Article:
Formula Feeding

Formula Feeding
Families may choose to give formula for a variety of reasons. You may feed your baby formula only, or give some formula and some breast milk. Giving formula may not be your first choice. For information on supplementing a breastfed baby, speak to your health care provider, or click here for more details (page 4).
If you use formula to feed your baby, it’s important to have the information you need to feel comfortable with your plan. If you are hoping to return to breastfeeding, contact your health care provider or lactation consultant to put in place plans and supports to achieve your goal.

Feeding your baby safely, when he is hungry, and stopping when he is full, is important. This will help you build a close and loving bond with your baby whether you give breast milk, formula, or both.

How to choose formula:
  • Cows milk based formula is recommended for most babies who get formula. Most are a cow’s milk base with added nutrients.
  • Soy based formulas are not recommended except for babies who have certain medical conditions, as directed by your health care provider.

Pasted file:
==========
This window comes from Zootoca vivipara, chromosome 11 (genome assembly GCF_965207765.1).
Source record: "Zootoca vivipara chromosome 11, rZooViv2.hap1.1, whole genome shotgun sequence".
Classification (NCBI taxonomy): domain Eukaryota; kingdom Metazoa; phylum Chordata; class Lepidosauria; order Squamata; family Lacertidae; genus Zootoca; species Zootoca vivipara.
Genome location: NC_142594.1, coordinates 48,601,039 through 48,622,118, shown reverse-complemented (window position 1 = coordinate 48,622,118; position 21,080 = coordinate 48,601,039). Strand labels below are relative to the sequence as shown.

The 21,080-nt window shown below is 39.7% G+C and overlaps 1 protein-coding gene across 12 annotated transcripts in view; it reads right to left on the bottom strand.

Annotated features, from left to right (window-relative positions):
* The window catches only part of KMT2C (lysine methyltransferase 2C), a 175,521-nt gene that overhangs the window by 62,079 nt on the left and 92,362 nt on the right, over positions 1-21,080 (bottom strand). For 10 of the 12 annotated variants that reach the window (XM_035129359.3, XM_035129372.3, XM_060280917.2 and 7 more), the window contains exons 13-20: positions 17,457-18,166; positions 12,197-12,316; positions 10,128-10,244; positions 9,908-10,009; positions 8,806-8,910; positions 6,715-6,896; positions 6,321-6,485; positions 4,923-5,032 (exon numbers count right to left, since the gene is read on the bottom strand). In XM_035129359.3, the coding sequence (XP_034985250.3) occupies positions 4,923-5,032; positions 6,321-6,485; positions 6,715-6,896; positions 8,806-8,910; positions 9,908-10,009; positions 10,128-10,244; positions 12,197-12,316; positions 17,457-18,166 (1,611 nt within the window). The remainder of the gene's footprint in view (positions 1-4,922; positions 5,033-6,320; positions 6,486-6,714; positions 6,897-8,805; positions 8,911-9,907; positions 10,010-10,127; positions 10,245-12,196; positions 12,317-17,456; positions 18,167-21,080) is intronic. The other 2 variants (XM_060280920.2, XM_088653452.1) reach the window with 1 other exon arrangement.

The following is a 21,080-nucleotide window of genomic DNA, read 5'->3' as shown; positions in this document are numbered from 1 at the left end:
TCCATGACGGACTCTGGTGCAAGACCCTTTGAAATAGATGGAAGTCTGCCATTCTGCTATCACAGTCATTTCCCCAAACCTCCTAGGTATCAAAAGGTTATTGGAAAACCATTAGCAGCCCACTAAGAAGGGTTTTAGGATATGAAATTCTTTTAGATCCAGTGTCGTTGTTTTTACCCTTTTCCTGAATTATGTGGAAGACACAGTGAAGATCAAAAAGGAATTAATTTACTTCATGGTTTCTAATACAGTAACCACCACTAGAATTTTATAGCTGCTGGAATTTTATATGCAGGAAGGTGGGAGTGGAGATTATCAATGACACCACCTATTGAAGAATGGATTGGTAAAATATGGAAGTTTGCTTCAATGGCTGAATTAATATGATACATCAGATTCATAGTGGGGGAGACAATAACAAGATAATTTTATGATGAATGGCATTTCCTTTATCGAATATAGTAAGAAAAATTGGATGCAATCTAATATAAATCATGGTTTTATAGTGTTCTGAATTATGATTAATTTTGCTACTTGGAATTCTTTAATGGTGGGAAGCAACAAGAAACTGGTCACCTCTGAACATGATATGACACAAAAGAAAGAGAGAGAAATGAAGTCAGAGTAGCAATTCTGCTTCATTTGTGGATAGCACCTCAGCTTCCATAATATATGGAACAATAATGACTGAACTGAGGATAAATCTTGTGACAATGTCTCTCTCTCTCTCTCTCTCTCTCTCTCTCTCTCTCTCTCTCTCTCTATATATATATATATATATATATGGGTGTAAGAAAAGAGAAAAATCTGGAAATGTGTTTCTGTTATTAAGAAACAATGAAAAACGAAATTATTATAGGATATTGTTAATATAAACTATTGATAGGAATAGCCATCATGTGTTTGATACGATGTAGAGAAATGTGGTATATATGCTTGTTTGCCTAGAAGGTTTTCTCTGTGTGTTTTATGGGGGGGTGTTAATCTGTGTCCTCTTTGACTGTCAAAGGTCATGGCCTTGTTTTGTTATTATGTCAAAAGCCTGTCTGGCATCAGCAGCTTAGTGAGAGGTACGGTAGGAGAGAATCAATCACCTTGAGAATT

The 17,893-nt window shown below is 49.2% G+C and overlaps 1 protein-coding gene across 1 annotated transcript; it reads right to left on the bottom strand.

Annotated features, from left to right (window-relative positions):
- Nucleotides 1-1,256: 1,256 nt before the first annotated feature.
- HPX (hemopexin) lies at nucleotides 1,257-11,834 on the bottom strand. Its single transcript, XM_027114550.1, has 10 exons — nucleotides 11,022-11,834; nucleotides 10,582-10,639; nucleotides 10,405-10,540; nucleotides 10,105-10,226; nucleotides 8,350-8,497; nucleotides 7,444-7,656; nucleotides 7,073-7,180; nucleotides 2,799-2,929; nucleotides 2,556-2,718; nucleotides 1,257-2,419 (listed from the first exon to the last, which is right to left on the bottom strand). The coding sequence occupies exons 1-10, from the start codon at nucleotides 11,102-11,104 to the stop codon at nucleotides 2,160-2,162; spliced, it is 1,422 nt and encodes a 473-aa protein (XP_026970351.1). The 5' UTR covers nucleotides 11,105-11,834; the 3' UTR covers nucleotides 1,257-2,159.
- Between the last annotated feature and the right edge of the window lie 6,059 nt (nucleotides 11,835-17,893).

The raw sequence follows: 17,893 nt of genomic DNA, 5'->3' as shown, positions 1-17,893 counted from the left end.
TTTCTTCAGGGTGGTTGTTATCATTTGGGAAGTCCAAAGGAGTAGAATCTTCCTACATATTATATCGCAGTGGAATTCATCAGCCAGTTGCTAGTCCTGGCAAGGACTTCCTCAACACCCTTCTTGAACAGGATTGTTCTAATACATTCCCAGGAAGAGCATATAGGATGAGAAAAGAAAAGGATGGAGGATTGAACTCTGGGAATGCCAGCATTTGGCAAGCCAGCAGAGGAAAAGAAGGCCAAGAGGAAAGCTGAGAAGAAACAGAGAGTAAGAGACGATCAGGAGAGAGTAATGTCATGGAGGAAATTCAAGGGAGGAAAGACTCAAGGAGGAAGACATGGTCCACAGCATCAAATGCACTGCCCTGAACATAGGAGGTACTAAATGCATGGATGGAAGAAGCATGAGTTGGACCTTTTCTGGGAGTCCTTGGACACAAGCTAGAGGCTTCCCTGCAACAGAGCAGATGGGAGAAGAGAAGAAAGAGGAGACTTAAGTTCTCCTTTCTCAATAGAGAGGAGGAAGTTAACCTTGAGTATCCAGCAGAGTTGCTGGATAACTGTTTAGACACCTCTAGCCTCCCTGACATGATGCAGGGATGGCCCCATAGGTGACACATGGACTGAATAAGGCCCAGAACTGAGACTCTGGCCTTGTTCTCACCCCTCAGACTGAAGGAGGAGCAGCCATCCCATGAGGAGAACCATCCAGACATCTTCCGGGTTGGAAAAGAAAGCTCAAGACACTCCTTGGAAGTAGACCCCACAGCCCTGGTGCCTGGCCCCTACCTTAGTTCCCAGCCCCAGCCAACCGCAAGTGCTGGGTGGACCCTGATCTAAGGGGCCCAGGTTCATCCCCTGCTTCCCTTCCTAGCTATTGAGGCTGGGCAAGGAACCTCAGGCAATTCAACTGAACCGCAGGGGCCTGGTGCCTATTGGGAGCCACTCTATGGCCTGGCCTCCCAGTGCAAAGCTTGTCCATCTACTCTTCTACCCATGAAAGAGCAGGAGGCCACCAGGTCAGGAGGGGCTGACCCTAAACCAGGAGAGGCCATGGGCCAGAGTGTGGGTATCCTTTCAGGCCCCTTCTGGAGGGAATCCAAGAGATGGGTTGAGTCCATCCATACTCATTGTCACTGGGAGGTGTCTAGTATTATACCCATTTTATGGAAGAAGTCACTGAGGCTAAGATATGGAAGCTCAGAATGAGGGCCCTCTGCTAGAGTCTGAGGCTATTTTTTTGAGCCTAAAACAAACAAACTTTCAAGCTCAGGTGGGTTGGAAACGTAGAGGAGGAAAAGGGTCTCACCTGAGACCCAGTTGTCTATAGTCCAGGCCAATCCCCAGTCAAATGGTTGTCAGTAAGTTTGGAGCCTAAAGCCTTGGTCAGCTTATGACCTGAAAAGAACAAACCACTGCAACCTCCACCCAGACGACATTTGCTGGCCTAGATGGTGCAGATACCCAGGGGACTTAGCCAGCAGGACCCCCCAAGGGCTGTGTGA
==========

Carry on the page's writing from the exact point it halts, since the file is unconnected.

• Do not use homemade formulas and do not use regular cow’s milk or other animal milks. These do not have the right amount of nutrients and can be harmful to your baby.
  • Follow the exact directions on the formula label for amounts of water and formula. Adding extra water to make it thinner, or less water to make it thicker, can be dangerous for your baby.
  • Formula fed babies need to stay on commercial formula until 9-12 months of age. “Follow up” formula is not needed.
There are three types of formulas:
  • Ready to feed – no water needed
  • Liquid concentrate – needs to be mixed with sterile water
  • Powder – needs to be mixed with sterile water
Ready to feed and liquid concentrate formulas are sterile until the can is opened.
Powdered formula is not sterile and can carry harmful bacteria that can make your baby sick if not prepared safely.

Babies who have the greatest chance of infections should have sterile liquid formula such as ready to feed or liquid concentrate formulas. These may be babies who:

  • Are premature
  • Had low birth weight and are under two months old
  • Have a weakened immune system, meaning they are more likely to get sick if exposed to germs.
If you are unsure which formula is right for your baby, talk to your health care provider.

It is important that bottles and equipment are cleaned and sterilized after each use, for babies of any age who are being fed formula. Click here for information about cleaning and sterilizing, and for more information about formula feeding.